Universal Music yesterday announced the appointment of a Sony man to run the EMI business in America. The Capitol Music Group, which incorporates Capitol Records, Virgin Records US, Blue Note, Astralwerks, Harvest, Capitol Christian Music, Caroline and the Capitol Studios, became part of the mega-major’s empire, of course, as a result of its acquisition of the EMI record company, completed back in September.
Steve Barnett has been with Universal’s rival Sony Music since 1996, most recently as Co-Chairman and COO of its Columbia Records division in the US. In his new LA-based role at Universal he will oversee most of the frontline label operations that previously belonged to EMI, which between them have artists like Norah Jones, Katy Perry, 30 Seconds To Mars, Rosanne Cash, Van Morrison and The Beach Boys on their rosters.
The American exploitation of The Beatles catalogue will also be handled by Barnett’s Capitol division, Universal having held on to EMI’s most valuable asset, despite agreeing to sell the UK-based Parlophone catalogue, in which the Fab Four’s music sat, on a worldwide basis.
While spending much of the year convincing competition regulators that they should green light a deal that would make the world’s biggest music rights company even bigger, Universal, of course, crafted a story in which the EMI of 2012 was a baron wasteland of a place, where once great catalogues and label icons gathered dust, having long since ceased to function thanks to five years of under-investment and draconian rule from the bean counters at equity group Terra Firma and subsequently the bankers of Citigroup.
The only solution, the story went, was to wash the whole place down with Universal’s cash, and to pump some much needed mega-major oil into the system. That story sort of ignores the fact that, out of the chaos that Terra Firma undoubtedly created in 2007, a leaner more efficient EMI had emerged, arguably better positioned for the music industry of the future. But hey, whatever, if Universal wants to pump in lots of money, who’s going to complain about that? And it’s true that if you have a bit of fat around the edges, you don’t feel the rough and tumble of a shifting industry so badly.
And “investment” to “revitalise” EMI remained the mantra yesterday as Universal big cheese Lucian Grainge announced Barnett’s appointment. He told reporters: “As we begin to invest in and revitalise EMI globally, the Capitol Music Group, including Virgin, will play a central role in our creative and commercial initiatives. And there is no one better to spearhead this than Steve. His entrepreneurial approach and intuitive ability to build, strengthen and transform artists into powerful global brands has resulted in remarkable success. I’m confident that under his leadership, a new and reinvigorated Capitol will provide the kind of environment needed for artists to develop, resulting in more opportunity than ever before”.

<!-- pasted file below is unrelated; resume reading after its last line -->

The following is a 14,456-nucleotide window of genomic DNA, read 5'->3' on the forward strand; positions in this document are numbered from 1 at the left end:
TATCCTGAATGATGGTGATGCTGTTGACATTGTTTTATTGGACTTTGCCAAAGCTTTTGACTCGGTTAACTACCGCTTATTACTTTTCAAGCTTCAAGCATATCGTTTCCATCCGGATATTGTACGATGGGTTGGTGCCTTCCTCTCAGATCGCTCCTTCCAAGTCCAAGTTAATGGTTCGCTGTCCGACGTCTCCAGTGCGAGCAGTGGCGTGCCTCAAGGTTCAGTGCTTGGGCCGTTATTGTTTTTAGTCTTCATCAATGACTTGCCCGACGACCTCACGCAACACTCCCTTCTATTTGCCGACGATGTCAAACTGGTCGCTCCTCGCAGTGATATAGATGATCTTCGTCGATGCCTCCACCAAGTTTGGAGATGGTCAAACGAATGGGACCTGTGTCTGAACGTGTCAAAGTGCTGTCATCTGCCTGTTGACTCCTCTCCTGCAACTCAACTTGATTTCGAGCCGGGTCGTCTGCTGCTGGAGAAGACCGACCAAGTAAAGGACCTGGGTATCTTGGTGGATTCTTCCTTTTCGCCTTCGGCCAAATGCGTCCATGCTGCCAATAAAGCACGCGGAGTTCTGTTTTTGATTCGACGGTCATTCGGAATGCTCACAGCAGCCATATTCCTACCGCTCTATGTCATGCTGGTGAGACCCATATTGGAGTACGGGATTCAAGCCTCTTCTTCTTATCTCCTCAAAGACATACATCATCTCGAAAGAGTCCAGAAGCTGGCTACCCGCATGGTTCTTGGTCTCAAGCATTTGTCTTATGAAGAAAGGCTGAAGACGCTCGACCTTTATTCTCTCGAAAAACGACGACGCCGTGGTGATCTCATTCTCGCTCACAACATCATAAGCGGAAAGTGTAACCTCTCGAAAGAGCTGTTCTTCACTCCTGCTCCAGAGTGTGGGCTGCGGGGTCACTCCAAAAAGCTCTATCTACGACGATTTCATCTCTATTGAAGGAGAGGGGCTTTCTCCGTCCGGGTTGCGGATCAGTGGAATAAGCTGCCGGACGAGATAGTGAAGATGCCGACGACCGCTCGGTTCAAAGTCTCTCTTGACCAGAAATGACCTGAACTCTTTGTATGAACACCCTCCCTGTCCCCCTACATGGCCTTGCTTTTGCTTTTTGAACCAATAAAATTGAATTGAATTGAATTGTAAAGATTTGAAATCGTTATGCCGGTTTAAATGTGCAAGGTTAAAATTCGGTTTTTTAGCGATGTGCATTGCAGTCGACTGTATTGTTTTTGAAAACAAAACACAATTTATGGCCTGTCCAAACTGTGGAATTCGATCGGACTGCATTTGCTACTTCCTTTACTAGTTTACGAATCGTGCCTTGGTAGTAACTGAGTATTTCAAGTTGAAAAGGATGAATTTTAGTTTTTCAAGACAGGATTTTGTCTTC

Barnett himself added: “Throughout my career in music, I’ve always been keenly aware of EMI’s impact on the world’s culture, so I could not be more excited and grateful for the opportunity Lucian has given me to build the Capitol Music Group into an exceptional record company. I greatly appreciate his confidence in me, and I will work tirelessly to create a welcoming and supportive home for great artists while carefully tending the hugely important catalogue that defines the Capitol legacy”.
He continued: “It was not an easy decision to leave such a successful company as Columbia, with its incredibly talented artists and the team of people who work so hard on their behalf. However, I know that the label is in great hands and I wish them all the best in the future as I move on to my new company home”.